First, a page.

In Praise of Mediocrity
I believe that I am mediocre. To say that out loud the first time is almost as hard as saying one is an alcoholic or addict. The synonyms for mediocre in a typical English dictionary include middling, average, second-rate and ordinary.
But I also believe that with the sobriety of mediocrity comes clarity, a sense of who I really am.
In 1980 I hiked the Pacific Crest Trail, from the Mexican border to Oregon; 1600 miles, give or take a few steps. I started this youthful vision quest believing that the mysteries of life would be revealed to me, that I would have the answers. I ended it without a single revelation. Of course I never knew what the questions were. I simply walked, day after day, through the stormy and wondrous reaches of the high country. I sometimes felt small and inconsequential to the point it hurt. I realized that in the immediacy of this immense and indifferent physical universe there was no transcendence. I could not change channels. It was intensely liberating to recognize that there was so much more to the world than my own expectations. It was an intimate experience that infused me with a deep and abiding respect for the routine of life, the splendor of uncontrolled everyday occurrences.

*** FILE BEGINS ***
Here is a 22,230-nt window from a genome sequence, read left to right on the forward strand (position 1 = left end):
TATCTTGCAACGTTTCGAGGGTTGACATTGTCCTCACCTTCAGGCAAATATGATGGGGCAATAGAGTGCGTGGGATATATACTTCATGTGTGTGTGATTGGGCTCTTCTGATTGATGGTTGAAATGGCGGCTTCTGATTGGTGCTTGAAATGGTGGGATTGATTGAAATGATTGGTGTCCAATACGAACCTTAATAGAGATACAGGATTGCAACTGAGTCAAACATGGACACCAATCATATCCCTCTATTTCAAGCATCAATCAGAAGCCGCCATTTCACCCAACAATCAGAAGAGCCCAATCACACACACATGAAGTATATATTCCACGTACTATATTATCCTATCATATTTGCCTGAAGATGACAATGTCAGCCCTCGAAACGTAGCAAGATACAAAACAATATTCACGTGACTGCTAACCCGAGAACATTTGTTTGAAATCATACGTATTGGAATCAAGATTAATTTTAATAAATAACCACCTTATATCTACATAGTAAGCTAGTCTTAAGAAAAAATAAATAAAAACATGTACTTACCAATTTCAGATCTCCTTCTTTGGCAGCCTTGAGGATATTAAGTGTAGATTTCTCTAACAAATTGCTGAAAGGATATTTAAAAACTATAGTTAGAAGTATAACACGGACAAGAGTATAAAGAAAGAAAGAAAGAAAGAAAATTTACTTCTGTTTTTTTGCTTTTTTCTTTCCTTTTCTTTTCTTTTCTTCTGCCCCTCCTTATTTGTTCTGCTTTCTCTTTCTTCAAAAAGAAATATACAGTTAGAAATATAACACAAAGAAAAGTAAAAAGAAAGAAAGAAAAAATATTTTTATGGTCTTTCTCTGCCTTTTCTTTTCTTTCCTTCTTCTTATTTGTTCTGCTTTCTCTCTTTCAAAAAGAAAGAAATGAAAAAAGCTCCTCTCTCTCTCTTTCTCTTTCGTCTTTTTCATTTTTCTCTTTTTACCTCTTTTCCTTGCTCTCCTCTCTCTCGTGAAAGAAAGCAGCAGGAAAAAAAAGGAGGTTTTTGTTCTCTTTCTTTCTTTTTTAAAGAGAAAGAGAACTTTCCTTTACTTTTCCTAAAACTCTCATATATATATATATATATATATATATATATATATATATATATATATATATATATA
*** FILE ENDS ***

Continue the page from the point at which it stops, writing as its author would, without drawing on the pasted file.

I have since produced television documentaries in places like Russia and Africa and currently work in Antarctica, experiences that some have called special or even extraordinary. Closer to my heart, I treasure my children and my marriage. I treasure the joys and sorrows that come with keeping a home and making a living. Life has often made me feel special but not made me special. I believe there’s a difference.
At times, I find it hard to hold to the quiet middle ground in a consumer driven society. There is no television drama, no celebrity status in mediocrity. The messages that encourage achievement and success all too often enable a host of self-fragmenting and destructive behaviors. Competition and consumption all too readily supplant awareness. I must constantly remind myself that I am just me. It’s not easy.
I do not wish for those I love to be successful, only that they are happy or perhaps more accurately, at peace with themselves. In other words, I wish them a life of a well lived and vigorous mediocrity.
The Latin origin of the word mediocre is “halfway up a mountain.” This is a place of endless possibilities and climbing to the top is but one.
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